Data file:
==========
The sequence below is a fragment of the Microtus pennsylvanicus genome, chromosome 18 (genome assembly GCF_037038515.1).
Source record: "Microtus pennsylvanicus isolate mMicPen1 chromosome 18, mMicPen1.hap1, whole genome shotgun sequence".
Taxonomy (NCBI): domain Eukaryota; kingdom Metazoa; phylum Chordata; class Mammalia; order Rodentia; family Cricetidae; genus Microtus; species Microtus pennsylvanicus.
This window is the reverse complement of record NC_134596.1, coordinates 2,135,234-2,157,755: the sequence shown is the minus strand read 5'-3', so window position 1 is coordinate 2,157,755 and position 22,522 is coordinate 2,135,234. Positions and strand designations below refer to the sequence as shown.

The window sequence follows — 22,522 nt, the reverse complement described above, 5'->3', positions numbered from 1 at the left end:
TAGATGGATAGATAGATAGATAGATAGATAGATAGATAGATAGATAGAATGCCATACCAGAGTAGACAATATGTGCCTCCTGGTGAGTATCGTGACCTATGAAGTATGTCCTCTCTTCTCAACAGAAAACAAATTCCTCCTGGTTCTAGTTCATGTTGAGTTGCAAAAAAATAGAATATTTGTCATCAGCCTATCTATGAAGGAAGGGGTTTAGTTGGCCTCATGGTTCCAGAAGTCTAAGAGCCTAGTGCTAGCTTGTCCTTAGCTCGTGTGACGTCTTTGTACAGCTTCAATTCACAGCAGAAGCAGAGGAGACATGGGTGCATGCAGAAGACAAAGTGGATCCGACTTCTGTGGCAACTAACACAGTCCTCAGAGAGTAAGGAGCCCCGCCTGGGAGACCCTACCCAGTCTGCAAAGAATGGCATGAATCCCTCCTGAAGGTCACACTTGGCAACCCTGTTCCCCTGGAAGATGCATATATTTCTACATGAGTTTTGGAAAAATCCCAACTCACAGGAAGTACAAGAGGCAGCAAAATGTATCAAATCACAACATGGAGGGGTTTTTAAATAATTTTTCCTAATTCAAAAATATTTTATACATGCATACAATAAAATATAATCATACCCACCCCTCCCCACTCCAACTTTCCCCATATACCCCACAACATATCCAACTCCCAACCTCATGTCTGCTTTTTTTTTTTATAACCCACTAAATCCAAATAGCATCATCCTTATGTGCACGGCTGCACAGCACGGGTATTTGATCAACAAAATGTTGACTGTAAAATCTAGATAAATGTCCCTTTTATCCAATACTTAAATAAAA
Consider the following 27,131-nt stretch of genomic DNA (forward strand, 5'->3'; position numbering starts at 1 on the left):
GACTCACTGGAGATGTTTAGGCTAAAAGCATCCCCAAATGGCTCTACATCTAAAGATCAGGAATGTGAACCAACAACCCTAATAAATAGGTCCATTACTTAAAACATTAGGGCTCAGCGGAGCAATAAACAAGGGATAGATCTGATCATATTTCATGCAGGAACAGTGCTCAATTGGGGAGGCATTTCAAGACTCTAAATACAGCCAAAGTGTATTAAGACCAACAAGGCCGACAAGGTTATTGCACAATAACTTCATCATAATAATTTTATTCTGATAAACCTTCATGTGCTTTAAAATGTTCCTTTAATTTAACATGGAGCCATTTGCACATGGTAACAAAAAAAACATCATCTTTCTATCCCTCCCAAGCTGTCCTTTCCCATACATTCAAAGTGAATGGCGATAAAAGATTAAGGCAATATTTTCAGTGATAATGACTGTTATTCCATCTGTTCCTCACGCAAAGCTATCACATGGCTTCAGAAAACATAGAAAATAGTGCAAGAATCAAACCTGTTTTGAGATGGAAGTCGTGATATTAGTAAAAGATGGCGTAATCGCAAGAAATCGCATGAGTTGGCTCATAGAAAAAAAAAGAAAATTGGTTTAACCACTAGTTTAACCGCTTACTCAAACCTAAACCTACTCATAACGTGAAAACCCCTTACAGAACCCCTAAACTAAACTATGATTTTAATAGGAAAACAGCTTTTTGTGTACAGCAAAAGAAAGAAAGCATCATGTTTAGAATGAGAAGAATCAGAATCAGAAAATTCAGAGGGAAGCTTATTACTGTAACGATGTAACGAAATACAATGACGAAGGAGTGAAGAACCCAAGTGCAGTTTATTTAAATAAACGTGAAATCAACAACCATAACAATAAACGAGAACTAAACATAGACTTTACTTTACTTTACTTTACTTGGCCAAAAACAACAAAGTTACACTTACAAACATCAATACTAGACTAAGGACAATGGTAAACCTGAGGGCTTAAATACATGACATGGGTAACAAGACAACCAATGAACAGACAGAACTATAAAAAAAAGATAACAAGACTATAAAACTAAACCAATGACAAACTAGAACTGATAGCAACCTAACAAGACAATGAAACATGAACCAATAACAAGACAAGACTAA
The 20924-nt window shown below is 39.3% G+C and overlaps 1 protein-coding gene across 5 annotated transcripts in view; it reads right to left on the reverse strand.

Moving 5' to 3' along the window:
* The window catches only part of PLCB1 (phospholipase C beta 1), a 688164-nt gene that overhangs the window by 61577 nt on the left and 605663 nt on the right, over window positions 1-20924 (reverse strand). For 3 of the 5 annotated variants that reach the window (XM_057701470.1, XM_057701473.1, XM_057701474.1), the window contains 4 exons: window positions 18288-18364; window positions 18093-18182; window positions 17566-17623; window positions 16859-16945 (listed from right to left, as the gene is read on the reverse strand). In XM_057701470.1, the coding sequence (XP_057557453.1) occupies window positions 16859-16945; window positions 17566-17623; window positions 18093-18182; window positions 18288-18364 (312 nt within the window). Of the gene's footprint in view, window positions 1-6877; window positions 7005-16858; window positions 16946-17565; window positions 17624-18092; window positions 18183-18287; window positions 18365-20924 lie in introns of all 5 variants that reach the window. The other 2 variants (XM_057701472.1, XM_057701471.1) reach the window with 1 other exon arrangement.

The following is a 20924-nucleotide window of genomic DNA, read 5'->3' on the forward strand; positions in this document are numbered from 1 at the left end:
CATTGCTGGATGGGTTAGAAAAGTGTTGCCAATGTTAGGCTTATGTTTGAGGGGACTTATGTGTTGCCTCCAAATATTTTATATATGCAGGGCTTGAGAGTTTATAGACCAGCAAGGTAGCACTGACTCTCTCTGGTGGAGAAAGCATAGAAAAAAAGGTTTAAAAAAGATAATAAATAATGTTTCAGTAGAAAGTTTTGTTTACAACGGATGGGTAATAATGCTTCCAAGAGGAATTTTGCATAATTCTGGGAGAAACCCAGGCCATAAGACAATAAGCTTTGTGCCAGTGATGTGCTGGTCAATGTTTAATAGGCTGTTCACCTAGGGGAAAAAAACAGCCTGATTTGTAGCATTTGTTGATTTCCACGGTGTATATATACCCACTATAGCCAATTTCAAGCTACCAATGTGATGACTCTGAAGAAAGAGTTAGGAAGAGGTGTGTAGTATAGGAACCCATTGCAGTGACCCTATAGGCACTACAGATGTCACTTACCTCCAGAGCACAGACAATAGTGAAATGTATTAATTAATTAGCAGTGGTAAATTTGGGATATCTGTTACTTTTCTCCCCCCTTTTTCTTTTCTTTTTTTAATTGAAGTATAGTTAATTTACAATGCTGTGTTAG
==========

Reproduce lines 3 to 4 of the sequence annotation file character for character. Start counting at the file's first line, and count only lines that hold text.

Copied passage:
Taxonomy (NCBI): domain Eukaryota; kingdom Metazoa; phylum Chordata; class Mammalia; order Rodentia; family Cricetidae; genus Microtus; species Microtus pennsylvanicus.
This window is the reverse complement of record NC_134596.1, coordinates 2,135,234-2,157,755: the sequence shown is the minus strand read 5'-3', so window position 1 is coordinate 2,157,755 and position 22,522 is coordinate 2,135,234. Positions and strand designations below refer to the sequence as shown.